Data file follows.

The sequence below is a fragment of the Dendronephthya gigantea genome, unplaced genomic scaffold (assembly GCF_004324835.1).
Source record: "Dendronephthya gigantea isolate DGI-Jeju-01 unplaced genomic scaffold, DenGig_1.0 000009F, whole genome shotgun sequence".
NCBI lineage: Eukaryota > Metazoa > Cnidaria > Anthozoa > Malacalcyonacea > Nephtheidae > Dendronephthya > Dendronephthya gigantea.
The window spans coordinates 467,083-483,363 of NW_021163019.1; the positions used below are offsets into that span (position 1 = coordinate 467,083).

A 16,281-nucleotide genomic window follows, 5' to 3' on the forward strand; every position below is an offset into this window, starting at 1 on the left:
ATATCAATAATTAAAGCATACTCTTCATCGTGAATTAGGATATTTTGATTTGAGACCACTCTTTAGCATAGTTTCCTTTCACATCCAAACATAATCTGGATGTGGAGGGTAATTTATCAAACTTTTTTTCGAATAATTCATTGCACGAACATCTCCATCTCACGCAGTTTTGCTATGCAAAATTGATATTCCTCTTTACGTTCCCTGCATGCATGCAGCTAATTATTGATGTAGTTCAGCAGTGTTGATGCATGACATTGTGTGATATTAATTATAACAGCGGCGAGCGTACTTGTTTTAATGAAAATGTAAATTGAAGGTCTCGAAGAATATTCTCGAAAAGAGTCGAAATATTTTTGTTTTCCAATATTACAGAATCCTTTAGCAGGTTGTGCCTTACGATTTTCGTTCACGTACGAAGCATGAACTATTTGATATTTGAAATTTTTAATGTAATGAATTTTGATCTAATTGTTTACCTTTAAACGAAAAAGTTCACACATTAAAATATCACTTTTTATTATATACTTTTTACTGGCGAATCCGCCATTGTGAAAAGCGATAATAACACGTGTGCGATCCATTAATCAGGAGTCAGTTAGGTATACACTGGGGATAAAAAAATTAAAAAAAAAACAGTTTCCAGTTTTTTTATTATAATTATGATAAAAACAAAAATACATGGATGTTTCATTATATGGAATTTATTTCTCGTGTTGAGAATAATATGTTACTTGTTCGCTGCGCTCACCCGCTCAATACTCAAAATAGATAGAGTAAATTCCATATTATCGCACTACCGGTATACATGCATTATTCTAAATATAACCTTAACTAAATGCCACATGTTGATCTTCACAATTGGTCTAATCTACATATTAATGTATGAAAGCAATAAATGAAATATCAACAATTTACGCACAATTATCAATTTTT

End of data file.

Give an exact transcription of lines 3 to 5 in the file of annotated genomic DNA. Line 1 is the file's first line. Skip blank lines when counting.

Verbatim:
NCBI lineage: Eukaryota > Metazoa > Cnidaria > Anthozoa > Malacalcyonacea > Nephtheidae > Dendronephthya > Dendronephthya gigantea.
The window spans coordinates 467,083-483,363 of NW_021163019.1; the positions used below are offsets into that span (position 1 = coordinate 467,083).

A 16,281-nucleotide genomic window follows, 5' to 3' on the forward strand; every position below is an offset into this window, starting at 1 on the left: